As the kitten grows into adulthood, purring continues. Many suggest a cat purrs from contentment, happiness and pleasure. But a cat also purrs when it is injured, sick, in pain, or even when near death. Apparently purring is also comforting for a cat during times of illness or near death. In the wild, as a cat nears death, it signals to predators that "I am not a threat". Another cool thing about a purr is that not only can humans hear it, but we can feel it. Its like the kitty has a motor "built in". Vibrations can be felt when holding or snuggling with your kitty companion.

When does your cat purr?

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It's great owning a cat

Cat ownership is a priveledge and a joy. The mysterious purring is another great feature your furry friend has. Keep your cat happy and healthy and you'll enjoy the feline purring for many many years.


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    • leni sands profile image

      Leni Sands 4 years ago from UK

      Great hub - however I always thought that cats owned us not the other way round - our cats rule the house - sort of!!

    • Bishop55 profile image

      Rebecca 4 years ago from USA

      Your kitty is very fortunate to have you! I had a stray that sounds like yours a bit. It took him about 2 solid years to warm up to me. He was never vocal with purring, but he mewed a lot. I love all cats! Sounds like your cat lost her momma to soon. Maybe that explains some of the behavior. I need to read your hub about relocating. I want to get to USVI.

    • profile image

      Casimiro 4 years ago

      Our current cat is a stray we picked up off the road when she was 4 weeks old. It's our first cat in Costa Rica and we've noticed behaviors that are different from cats in the U.S. we've had. She doesn't purr a lot, and she's not the most social cat I've had, but she loves long strokes on her body. She will stretch out her full length and if you get a purr, you know she's really happy.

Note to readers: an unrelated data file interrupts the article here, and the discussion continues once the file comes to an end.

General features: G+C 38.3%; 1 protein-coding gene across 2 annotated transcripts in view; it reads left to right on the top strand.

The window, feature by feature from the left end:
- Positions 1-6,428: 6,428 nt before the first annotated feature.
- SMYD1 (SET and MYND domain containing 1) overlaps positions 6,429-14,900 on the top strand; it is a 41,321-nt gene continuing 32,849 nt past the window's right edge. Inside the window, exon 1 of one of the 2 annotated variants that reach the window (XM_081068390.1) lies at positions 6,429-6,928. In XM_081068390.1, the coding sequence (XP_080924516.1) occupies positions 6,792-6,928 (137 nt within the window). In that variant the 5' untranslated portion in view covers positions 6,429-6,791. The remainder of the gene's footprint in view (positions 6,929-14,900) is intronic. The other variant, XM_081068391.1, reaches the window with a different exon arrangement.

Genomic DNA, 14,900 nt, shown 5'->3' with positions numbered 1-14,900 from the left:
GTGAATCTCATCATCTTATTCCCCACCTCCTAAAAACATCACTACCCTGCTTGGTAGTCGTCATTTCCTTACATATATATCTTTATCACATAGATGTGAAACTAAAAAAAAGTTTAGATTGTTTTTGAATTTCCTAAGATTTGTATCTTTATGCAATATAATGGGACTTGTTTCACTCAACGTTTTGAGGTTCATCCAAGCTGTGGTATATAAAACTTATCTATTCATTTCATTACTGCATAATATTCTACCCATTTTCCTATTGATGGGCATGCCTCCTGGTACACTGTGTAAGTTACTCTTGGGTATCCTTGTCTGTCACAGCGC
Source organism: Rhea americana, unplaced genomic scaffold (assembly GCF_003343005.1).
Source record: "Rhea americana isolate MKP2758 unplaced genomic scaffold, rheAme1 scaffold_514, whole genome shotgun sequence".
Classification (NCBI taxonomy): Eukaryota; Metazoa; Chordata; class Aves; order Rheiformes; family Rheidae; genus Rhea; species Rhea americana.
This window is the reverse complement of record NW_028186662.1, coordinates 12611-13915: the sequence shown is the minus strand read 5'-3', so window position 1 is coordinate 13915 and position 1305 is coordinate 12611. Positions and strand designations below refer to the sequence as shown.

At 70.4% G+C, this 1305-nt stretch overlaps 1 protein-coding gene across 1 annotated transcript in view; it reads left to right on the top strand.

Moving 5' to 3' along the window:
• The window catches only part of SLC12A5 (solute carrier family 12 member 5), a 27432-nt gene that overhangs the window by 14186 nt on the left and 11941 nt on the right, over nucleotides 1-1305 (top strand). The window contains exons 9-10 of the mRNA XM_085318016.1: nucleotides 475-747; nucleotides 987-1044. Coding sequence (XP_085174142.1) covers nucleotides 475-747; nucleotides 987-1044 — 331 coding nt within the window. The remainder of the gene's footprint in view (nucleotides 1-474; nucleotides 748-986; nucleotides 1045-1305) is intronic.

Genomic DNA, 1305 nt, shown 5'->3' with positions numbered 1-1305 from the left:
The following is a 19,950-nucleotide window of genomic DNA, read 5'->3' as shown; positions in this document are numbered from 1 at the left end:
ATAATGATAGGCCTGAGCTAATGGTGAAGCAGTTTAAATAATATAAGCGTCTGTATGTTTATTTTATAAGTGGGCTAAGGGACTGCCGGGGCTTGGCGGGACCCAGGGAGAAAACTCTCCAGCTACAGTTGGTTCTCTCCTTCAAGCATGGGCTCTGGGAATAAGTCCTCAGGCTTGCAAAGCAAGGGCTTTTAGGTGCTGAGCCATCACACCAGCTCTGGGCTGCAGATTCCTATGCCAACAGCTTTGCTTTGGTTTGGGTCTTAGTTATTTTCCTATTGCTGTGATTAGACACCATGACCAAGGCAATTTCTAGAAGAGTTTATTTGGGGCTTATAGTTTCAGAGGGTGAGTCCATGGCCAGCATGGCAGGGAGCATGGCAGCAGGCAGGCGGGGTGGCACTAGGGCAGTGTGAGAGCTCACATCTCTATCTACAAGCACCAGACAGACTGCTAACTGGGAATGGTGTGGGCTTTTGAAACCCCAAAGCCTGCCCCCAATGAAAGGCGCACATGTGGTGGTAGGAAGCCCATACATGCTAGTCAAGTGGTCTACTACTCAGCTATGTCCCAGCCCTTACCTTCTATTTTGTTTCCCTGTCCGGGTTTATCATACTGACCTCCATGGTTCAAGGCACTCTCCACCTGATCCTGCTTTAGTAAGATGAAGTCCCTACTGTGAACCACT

• Bishop55 profile image

      Rebecca 4 years ago from USA

      Ron! Thanks. You should adopt a cat! I bet any animal would love to have you as their owner! Thanks for the comment.

    • RonElFran profile image

      Ronald E Franklin 4 years ago from Mechanicsburg, PA

      I don't have a cat, have never had a cat, and probably never will have a cat. But I enjoyed reading your hub. It almost - just almost - made me wish I did have a cat.

    • Maren Morgan M-T profile image

      Maren Elizabeth Morgan 5 years ago from Pennsylvania

      Yes - cat ownership is a privilege!

    • Bishop55 profile image

      Rebecca 5 years ago from USA

      awww! Thanks everyone!

    • beingwell profile image

      beingwell 5 years ago from Bangkok

      Purrr-fect hub! Voted up! :)

    • cj-entertainment profile image

      cj-entertainment 5 years ago

      This is Nice I love cats

    • teaches12345 profile image

      Dianna Mendez 5 years ago

      Aww, such a sweet hub post. I miss my cat, he always purred when he was being held or petted. Thanks for the information on why they do purr, very interesting.